Beating the odds has become a habit for Kiley Smith.
The Yerington girl was diagnosed in December 2002 at age 6 with acute myelogenous leukemia, placed on life support and given last rites of the Episcopal Church.
But Kiley has a strength and maturity even many adults don't have.
"She's real strong, she's powerful and she's stubborn," said her mother, Sally Smith. "If she wasn't, she wouldn't be here."
Those are the qualities a child needs if they're going to overcome AML, which, according to the Leukemia and Lymphoma Society, develops from acquired (not inherited) genetic damage to the DNA of developing cells in the bone marrow. Although the exact cause is unknown, it has been linked to exposure to benzene.
The society estimates nearly 12,000 cases are diagnosed each year in the U.S, and about 48 percent of those patients survive five years or more. For children, the survival rate is a bit higher, at 52 percent. That is, if there are no complications.
Kiley had complications.
"Nobody even thought she would survive ICU," her mother said.
But both the girl and the mom refused to give up and Kiley recovered enough to receive a bone marrow transplant - from her older sister, Jordan - in February 2003.
After the operation, Kiley contracted "graft versus host" disease, which causes rejection of the donated bone marrow and leaves the patient vulnerable to infection. She was placed in isolation in July 2003, unable to go to school or play with other children, and she had to wear a mask whenever she left the house. "Boy, she hated that," her mother said.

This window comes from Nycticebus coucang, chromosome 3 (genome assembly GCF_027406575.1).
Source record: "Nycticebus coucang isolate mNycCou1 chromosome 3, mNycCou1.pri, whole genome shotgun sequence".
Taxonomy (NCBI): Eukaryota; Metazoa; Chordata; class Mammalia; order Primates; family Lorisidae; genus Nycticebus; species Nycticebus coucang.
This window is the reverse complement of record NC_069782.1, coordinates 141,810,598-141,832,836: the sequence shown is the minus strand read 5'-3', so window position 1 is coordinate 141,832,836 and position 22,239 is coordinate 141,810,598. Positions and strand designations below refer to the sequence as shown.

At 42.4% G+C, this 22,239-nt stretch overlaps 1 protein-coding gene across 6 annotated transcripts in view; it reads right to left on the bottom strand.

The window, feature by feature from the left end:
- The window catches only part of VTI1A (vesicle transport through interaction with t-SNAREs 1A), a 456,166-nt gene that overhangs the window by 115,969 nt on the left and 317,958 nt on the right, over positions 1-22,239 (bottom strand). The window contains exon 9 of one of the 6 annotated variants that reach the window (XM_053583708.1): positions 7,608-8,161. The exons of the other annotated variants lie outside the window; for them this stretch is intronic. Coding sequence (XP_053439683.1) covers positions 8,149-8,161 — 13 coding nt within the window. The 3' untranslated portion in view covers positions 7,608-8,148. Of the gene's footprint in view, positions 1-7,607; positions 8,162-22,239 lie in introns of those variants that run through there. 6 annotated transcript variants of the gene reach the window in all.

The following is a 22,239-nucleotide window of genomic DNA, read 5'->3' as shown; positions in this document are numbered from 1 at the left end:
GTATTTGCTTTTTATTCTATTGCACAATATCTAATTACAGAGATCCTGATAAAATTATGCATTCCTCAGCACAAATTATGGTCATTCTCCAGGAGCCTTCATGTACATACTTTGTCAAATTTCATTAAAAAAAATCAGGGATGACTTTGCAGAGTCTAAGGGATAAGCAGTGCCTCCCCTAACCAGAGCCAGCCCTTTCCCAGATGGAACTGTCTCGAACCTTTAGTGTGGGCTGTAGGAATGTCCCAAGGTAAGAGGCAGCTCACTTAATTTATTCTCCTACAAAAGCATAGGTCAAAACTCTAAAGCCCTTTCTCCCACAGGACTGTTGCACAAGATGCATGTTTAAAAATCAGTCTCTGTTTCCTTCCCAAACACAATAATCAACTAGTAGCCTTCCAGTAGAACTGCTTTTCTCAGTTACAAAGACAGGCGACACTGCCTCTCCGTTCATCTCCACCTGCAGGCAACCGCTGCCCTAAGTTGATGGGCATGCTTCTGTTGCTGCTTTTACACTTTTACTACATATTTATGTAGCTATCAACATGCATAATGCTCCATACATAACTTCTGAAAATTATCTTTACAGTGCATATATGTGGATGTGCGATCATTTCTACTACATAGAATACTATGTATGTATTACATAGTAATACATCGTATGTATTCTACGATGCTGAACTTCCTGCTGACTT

In January, Smith said, she experienced respiratory failure and had to undergo a treatment to replace the oxygen in her blood. "Most children don't survive it," Smith said.
But Kiley isn't most children.
After intensive treatment at Oakland Children's Hospital, Kiley is in remission, out of isolation and starting school on Monday. A month before her 10th birthday, she's feeling good and looking forward to "riding bikes, playing in the sprinkler, riding scooters and helping my mom cook dinner," she said. She hopes someday to become an oncology nurse.
Kiley's health problems were also an ordeal for Smith, though she downplayed her troubles.
"When things like that happen, you can go two ways. You can go down or you can get stronger," she said.
Smith, now a single mother, has six children besides Kiley: daughters Jordan, 11, Kellen, 6, Danica, 8, and sons Niall, 17, Brennan, 23 and Galen, 21, a U.S. Marine who has completed one tour of duty in Iraq and is due to return next year.
The former military wife has lived in Yerington for six years and Kiley's illness has made it impossible for her to work. She said the town has been very supportive during Kiley's illness.
"I couldn't ask for a better place to live," she said. "The emotional support and the physical support they've given me. Without this town, I wouldn't have made it."
-- Contact reporter Karen Woodmansee at firstname.lastname@example.org or 882-2111 ext. 351.
You can help
To donate to cancer research, visit these Web sites:
• National Children's Cancer Society: nationalchildrenscancersociety.com/
• American Cancer Society: www.cancer.org/
• Curesearch: www.curesearch.org/